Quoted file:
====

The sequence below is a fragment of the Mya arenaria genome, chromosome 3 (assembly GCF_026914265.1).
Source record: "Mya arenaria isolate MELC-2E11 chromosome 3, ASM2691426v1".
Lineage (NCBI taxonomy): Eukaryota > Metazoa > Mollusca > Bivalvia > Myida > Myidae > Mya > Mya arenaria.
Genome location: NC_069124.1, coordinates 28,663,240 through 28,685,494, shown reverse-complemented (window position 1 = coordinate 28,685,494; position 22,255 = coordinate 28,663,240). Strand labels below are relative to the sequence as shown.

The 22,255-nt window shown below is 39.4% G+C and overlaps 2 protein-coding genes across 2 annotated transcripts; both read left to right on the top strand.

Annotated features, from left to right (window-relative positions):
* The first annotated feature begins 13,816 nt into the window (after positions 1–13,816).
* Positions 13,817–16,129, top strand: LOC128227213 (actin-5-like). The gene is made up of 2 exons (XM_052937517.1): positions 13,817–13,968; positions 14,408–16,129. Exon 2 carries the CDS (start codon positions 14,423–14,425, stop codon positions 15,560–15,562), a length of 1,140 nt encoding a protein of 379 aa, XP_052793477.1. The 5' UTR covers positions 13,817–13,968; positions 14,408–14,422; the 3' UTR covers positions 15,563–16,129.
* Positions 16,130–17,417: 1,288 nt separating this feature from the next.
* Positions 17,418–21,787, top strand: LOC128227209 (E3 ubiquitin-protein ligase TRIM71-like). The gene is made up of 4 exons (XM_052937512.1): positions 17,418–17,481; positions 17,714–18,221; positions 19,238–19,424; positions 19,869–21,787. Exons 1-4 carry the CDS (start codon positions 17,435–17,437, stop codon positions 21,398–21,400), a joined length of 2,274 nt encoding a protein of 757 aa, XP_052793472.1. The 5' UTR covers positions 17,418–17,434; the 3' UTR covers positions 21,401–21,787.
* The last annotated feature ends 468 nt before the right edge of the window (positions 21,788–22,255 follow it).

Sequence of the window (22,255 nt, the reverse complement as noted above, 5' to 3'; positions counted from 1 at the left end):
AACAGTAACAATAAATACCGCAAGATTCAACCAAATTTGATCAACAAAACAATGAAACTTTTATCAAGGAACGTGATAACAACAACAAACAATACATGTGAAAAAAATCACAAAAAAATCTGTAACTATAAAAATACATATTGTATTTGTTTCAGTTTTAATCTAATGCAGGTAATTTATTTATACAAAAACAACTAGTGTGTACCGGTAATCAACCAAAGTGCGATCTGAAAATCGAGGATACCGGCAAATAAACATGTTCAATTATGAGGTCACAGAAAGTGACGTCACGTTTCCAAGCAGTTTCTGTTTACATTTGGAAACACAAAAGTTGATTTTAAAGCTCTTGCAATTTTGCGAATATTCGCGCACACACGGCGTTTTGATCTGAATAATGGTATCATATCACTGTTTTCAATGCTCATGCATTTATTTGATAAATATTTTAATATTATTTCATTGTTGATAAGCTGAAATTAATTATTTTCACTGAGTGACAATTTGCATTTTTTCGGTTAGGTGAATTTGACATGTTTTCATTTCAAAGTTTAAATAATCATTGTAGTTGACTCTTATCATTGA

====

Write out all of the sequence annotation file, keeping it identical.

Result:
The sequence below is a fragment of the Mya arenaria genome, chromosome 3 (assembly GCF_026914265.1).
Source record: "Mya arenaria isolate MELC-2E11 chromosome 3, ASM2691426v1".
Lineage (NCBI taxonomy): Eukaryota > Metazoa > Mollusca > Bivalvia > Myida > Myidae > Mya > Mya arenaria.
Genome location: NC_069124.1, coordinates 28,663,240 through 28,685,494, shown reverse-complemented (window position 1 = coordinate 28,685,494; position 22,255 = coordinate 28,663,240). Strand labels below are relative to the sequence as shown.

The 22,255-nt window shown below is 39.4% G+C and overlaps 2 protein-coding genes across 2 annotated transcripts; both read left to right on the top strand.

Annotated features, from left to right (window-relative positions):
* The first annotated feature begins 13,816 nt into the window (after positions 1–13,816).
* Positions 13,817–16,129, top strand: LOC128227213 (actin-5-like). The gene is made up of 2 exons (XM_052937517.1): positions 13,817–13,968; positions 14,408–16,129. Exon 2 carries the CDS (start codon positions 14,423–14,425, stop codon positions 15,560–15,562), a length of 1,140 nt encoding a protein of 379 aa, XP_052793477.1. The 5' UTR covers positions 13,817–13,968; positions 14,408–14,422; the 3' UTR covers positions 15,563–16,129.
* Positions 16,130–17,417: 1,288 nt separating this feature from the next.
* Positions 17,418–21,787, top strand: LOC128227209 (E3 ubiquitin-protein ligase TRIM71-like). The gene is made up of 4 exons (XM_052937512.1): positions 17,418–17,481; positions 17,714–18,221; positions 19,238–19,424; positions 19,869–21,787. Exons 1-4 carry the CDS (start codon positions 17,435–17,437, stop codon positions 21,398–21,400), a joined length of 2,274 nt encoding a protein of 757 aa, XP_052793472.1. The 5' UTR covers positions 17,418–17,434; the 3' UTR covers positions 21,401–21,787.
* The last annotated feature ends 468 nt before the right edge of the window (positions 21,788–22,255 follow it).

Sequence of the window (22,255 nt, the reverse complement as noted above, 5' to 3'; positions counted from 1 at the left end):
AACAGTAACAATAAATACCGCAAGATTCAACCAAATTTGATCAACAAAACAATGAAACTTTTATCAAGGAACGTGATAACAACAACAAACAATACATGTGAAAAAAATCACAAAAAAATCTGTAACTATAAAAATACATATTGTATTTGTTTCAGTTTTAATCTAATGCAGGTAATTTATTTATACAAAAACAACTAGTGTGTACCGGTAATCAACCAAAGTGCGATCTGAAAATCGAGGATACCGGCAAATAAACATGTTCAATTATGAGGTCACAGAAAGTGACGTCACGTTTCCAAGCAGTTTCTGTTTACATTTGGAAACACAAAAGTTGATTTTAAAGCTCTTGCAATTTTGCGAATATTCGCGCACACACGGCGTTTTGATCTGAATAATGGTATCATATCACTGTTTTCAATGCTCATGCATTTATTTGATAAATATTTTAATATTATTTCATTGTTGATAAGCTGAAATTAATTATTTTCACTGAGTGACAATTTGCATTTTTTCGGTTAGGTGAATTTGACATGTTTTCATTTCAAAGTTTAAATAATCATTGTAGTTGACTCTTATCATTGA